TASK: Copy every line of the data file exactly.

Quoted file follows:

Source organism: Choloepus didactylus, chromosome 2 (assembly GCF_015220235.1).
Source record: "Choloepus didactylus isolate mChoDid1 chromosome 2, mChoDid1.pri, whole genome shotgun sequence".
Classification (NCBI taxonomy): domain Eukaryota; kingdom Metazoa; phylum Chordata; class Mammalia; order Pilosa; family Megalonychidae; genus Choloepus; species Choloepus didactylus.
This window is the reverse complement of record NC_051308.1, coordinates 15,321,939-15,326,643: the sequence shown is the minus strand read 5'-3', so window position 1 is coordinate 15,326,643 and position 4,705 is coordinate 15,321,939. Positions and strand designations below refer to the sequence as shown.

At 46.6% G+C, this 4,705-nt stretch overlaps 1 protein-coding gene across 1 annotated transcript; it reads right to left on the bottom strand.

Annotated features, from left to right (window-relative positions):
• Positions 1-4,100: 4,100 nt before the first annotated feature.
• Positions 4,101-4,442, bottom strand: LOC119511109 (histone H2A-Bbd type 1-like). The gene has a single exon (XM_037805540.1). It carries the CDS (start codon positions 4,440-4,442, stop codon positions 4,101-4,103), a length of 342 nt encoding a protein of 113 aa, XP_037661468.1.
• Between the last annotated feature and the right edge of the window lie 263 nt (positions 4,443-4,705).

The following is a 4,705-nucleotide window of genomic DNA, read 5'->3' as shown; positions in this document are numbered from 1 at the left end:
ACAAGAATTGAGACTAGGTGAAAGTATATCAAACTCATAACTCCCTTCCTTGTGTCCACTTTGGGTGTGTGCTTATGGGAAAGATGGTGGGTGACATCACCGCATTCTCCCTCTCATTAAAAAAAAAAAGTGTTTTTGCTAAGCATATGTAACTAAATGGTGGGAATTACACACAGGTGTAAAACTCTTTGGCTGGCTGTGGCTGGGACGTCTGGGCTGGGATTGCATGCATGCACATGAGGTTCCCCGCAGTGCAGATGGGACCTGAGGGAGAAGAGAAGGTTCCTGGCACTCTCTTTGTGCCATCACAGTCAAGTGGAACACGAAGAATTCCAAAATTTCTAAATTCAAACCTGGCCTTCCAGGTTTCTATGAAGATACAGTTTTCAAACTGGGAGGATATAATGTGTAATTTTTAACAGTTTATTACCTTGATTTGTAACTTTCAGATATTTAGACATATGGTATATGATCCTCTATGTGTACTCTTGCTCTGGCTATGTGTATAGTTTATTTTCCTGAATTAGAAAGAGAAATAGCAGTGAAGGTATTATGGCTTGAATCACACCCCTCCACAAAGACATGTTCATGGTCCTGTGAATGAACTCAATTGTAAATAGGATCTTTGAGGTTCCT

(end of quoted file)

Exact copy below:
Source organism: Choloepus didactylus, chromosome 2 (assembly GCF_015220235.1).
Source record: "Choloepus didactylus isolate mChoDid1 chromosome 2, mChoDid1.pri, whole genome shotgun sequence".
Classification (NCBI taxonomy): domain Eukaryota; kingdom Metazoa; phylum Chordata; class Mammalia; order Pilosa; family Megalonychidae; genus Choloepus; species Choloepus didactylus.
This window is the reverse complement of record NC_051308.1, coordinates 15,321,939-15,326,643: the sequence shown is the minus strand read 5'-3', so window position 1 is coordinate 15,326,643 and position 4,705 is coordinate 15,321,939. Positions and strand designations below refer to the sequence as shown.

At 46.6% G+C, this 4,705-nt stretch overlaps 1 protein-coding gene across 1 annotated transcript; it reads right to left on the bottom strand.

Annotated features, from left to right (window-relative positions):
• Positions 1-4,100: 4,100 nt before the first annotated feature.
• Positions 4,101-4,442, bottom strand: LOC119511109 (histone H2A-Bbd type 1-like). The gene has a single exon (XM_037805540.1). It carries the CDS (start codon positions 4,440-4,442, stop codon positions 4,101-4,103), a length of 342 nt encoding a protein of 113 aa, XP_037661468.1.
• Between the last annotated feature and the right edge of the window lie 263 nt (positions 4,443-4,705).

The following is a 4,705-nucleotide window of genomic DNA, read 5'->3' as shown; positions in this document are numbered from 1 at the left end:
ACAAGAATTGAGACTAGGTGAAAGTATATCAAACTCATAACTCCCTTCCTTGTGTCCACTTTGGGTGTGTGCTTATGGGAAAGATGGTGGGTGACATCACCGCATTCTCCCTCTCATTAAAAAAAAAAAGTGTTTTTGCTAAGCATATGTAACTAAATGGTGGGAATTACACACAGGTGTAAAACTCTTTGGCTGGCTGTGGCTGGGACGTCTGGGCTGGGATTGCATGCATGCACATGAGGTTCCCCGCAGTGCAGATGGGACCTGAGGGAGAAGAGAAGGTTCCTGGCACTCTCTTTGTGCCATCACAGTCAAGTGGAACACGAAGAATTCCAAAATTTCTAAATTCAAACCTGGCCTTCCAGGTTTCTATGAAGATACAGTTTTCAAACTGGGAGGATATAATGTGTAATTTTTAACAGTTTATTACCTTGATTTGTAACTTTCAGATATTTAGACATATGGTATATGATCCTCTATGTGTACTCTTGCTCTGGCTATGTGTATAGTTTATTTTCCTGAATTAGAAAGAGAAATAGCAGTGAAGGTATTATGGCTTGAATCACACCCCTCCACAAAGACATGTTCATGGTCCTGTGAATGAACTCAATTGTAAATAGGATCTTTGAGGTTCCT